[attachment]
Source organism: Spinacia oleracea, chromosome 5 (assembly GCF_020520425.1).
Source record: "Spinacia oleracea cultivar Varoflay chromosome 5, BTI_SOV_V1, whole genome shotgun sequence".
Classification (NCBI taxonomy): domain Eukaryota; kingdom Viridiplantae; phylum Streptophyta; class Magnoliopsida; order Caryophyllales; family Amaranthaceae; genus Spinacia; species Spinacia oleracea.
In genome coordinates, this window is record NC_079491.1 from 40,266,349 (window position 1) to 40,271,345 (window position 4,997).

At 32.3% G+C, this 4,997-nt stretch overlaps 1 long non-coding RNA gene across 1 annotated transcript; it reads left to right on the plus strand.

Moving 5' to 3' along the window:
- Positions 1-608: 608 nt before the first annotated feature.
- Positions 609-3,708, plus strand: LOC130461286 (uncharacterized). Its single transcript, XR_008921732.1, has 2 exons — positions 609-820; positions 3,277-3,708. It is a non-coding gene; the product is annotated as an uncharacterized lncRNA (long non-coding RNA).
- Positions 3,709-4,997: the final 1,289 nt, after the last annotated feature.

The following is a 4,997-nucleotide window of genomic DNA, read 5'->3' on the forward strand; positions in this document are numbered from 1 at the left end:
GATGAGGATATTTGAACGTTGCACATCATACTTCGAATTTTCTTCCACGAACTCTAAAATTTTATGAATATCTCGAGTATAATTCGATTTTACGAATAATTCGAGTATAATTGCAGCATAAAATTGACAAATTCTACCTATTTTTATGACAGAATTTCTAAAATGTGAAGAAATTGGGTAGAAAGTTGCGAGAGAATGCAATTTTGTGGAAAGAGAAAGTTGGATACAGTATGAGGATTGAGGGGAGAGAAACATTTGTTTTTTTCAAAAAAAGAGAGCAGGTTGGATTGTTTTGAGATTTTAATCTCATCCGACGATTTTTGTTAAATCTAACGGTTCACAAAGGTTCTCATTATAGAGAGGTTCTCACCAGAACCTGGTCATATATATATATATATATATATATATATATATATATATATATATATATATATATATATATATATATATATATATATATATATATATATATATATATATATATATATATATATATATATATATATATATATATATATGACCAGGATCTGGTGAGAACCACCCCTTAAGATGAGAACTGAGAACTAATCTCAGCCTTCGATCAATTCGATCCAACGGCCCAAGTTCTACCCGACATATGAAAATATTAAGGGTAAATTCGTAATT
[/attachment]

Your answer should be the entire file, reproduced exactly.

Source organism: Spinacia oleracea, chromosome 5 (assembly GCF_020520425.1).
Source record: "Spinacia oleracea cultivar Varoflay chromosome 5, BTI_SOV_V1, whole genome shotgun sequence".
Classification (NCBI taxonomy): domain Eukaryota; kingdom Viridiplantae; phylum Streptophyta; class Magnoliopsida; order Caryophyllales; family Amaranthaceae; genus Spinacia; species Spinacia oleracea.
In genome coordinates, this window is record NC_079491.1 from 40,266,349 (window position 1) to 40,271,345 (window position 4,997).

At 32.3% G+C, this 4,997-nt stretch overlaps 1 long non-coding RNA gene across 1 annotated transcript; it reads left to right on the plus strand.

Moving 5' to 3' along the window:
- Positions 1-608: 608 nt before the first annotated feature.
- Positions 609-3,708, plus strand: LOC130461286 (uncharacterized). Its single transcript, XR_008921732.1, has 2 exons — positions 609-820; positions 3,277-3,708. It is a non-coding gene; the product is annotated as an uncharacterized lncRNA (long non-coding RNA).
- Positions 3,709-4,997: the final 1,289 nt, after the last annotated feature.

The following is a 4,997-nucleotide window of genomic DNA, read 5'->3' on the forward strand; positions in this document are numbered from 1 at the left end:
GATGAGGATATTTGAACGTTGCACATCATACTTCGAATTTTCTTCCACGAACTCTAAAATTTTATGAATATCTCGAGTATAATTCGATTTTACGAATAATTCGAGTATAATTGCAGCATAAAATTGACAAATTCTACCTATTTTTATGACAGAATTTCTAAAATGTGAAGAAATTGGGTAGAAAGTTGCGAGAGAATGCAATTTTGTGGAAAGAGAAAGTTGGATACAGTATGAGGATTGAGGGGAGAGAAACATTTGTTTTTTTCAAAAAAAGAGAGCAGGTTGGATTGTTTTGAGATTTTAATCTCATCCGACGATTTTTGTTAAATCTAACGGTTCACAAAGGTTCTCATTATAGAGAGGTTCTCACCAGAACCTGGTCATATATATATATATATATATATATATATATATATATATATATATATATATATATATATATATATATATATATATATATATATATATATATATATATATATATATATATATATATATATATATATATATATATATATGACCAGGATCTGGTGAGAACCACCCCTTAAGATGAGAACTGAGAACTAATCTCAGCCTTCGATCAATTCGATCCAACGGCCCAAGTTCTACCCGACATATGAAAATATTAAGGGTAAATTCGTAATT